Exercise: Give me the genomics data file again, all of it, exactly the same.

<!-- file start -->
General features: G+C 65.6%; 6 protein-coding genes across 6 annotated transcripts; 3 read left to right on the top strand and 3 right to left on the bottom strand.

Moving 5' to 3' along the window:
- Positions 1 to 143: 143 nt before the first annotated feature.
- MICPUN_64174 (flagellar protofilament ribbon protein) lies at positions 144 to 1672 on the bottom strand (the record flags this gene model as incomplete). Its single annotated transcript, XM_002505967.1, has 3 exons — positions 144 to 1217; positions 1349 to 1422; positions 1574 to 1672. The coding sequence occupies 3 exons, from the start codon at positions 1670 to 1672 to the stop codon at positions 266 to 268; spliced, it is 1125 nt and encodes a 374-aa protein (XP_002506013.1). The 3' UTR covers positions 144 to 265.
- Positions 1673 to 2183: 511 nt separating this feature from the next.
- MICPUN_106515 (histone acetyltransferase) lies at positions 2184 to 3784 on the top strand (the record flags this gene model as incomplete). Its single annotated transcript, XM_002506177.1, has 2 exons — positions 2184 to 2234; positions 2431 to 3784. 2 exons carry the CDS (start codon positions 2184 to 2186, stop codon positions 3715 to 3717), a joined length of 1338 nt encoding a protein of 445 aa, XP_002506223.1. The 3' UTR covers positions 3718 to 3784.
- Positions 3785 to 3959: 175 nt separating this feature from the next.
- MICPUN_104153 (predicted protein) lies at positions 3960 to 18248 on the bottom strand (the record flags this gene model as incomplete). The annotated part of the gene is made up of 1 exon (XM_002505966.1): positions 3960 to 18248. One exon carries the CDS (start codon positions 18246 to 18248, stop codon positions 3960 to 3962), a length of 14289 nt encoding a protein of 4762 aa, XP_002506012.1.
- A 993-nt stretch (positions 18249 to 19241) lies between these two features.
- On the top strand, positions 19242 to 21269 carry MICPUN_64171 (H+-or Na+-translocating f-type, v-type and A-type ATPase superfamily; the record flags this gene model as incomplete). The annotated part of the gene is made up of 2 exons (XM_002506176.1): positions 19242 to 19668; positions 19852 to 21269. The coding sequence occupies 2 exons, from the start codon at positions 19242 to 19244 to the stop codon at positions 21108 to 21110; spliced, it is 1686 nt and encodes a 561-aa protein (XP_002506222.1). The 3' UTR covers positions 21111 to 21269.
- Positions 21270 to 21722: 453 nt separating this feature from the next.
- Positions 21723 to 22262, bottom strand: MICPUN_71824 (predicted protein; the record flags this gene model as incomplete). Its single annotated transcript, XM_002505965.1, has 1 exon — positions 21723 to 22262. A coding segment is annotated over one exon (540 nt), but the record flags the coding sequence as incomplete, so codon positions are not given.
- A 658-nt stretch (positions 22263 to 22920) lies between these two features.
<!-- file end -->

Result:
General features: G+C 65.6%; 6 protein-coding genes across 6 annotated transcripts; 3 read left to right on the top strand and 3 right to left on the bottom strand.

Moving 5' to 3' along the window:
- Positions 1 to 143: 143 nt before the first annotated feature.
- MICPUN_64174 (flagellar protofilament ribbon protein) lies at positions 144 to 1672 on the bottom strand (the record flags this gene model as incomplete). Its single annotated transcript, XM_002505967.1, has 3 exons — positions 144 to 1217; positions 1349 to 1422; positions 1574 to 1672. The coding sequence occupies 3 exons, from the start codon at positions 1670 to 1672 to the stop codon at positions 266 to 268; spliced, it is 1125 nt and encodes a 374-aa protein (XP_002506013.1). The 3' UTR covers positions 144 to 265.
- Positions 1673 to 2183: 511 nt separating this feature from the next.
- MICPUN_106515 (histone acetyltransferase) lies at positions 2184 to 3784 on the top strand (the record flags this gene model as incomplete). Its single annotated transcript, XM_002506177.1, has 2 exons — positions 2184 to 2234; positions 2431 to 3784. 2 exons carry the CDS (start codon positions 2184 to 2186, stop codon positions 3715 to 3717), a joined length of 1338 nt encoding a protein of 445 aa, XP_002506223.1. The 3' UTR covers positions 3718 to 3784.
- Positions 3785 to 3959: 175 nt separating this feature from the next.
- MICPUN_104153 (predicted protein) lies at positions 3960 to 18248 on the bottom strand (the record flags this gene model as incomplete). The annotated part of the gene is made up of 1 exon (XM_002505966.1): positions 3960 to 18248. One exon carries the CDS (start codon positions 18246 to 18248, stop codon positions 3960 to 3962), a length of 14289 nt encoding a protein of 4762 aa, XP_002506012.1.
- A 993-nt stretch (positions 18249 to 19241) lies between these two features.
- On the top strand, positions 19242 to 21269 carry MICPUN_64171 (H+-or Na+-translocating f-type, v-type and A-type ATPase superfamily; the record flags this gene model as incomplete). The annotated part of the gene is made up of 2 exons (XM_002506176.1): positions 19242 to 19668; positions 19852 to 21269. The coding sequence occupies 2 exons, from the start codon at positions 19242 to 19244 to the stop codon at positions 21108 to 21110; spliced, it is 1686 nt and encodes a 561-aa protein (XP_002506222.1). The 3' UTR covers positions 21111 to 21269.
- Positions 21270 to 21722: 453 nt separating this feature from the next.
- Positions 21723 to 22262, bottom strand: MICPUN_71824 (predicted protein; the record flags this gene model as incomplete). Its single annotated transcript, XM_002505965.1, has 1 exon — positions 21723 to 22262. A coding segment is annotated over one exon (540 nt), but the record flags the coding sequence as incomplete, so codon positions are not given.
- A 658-nt stretch (positions 22263 to 22920) lies between these two features.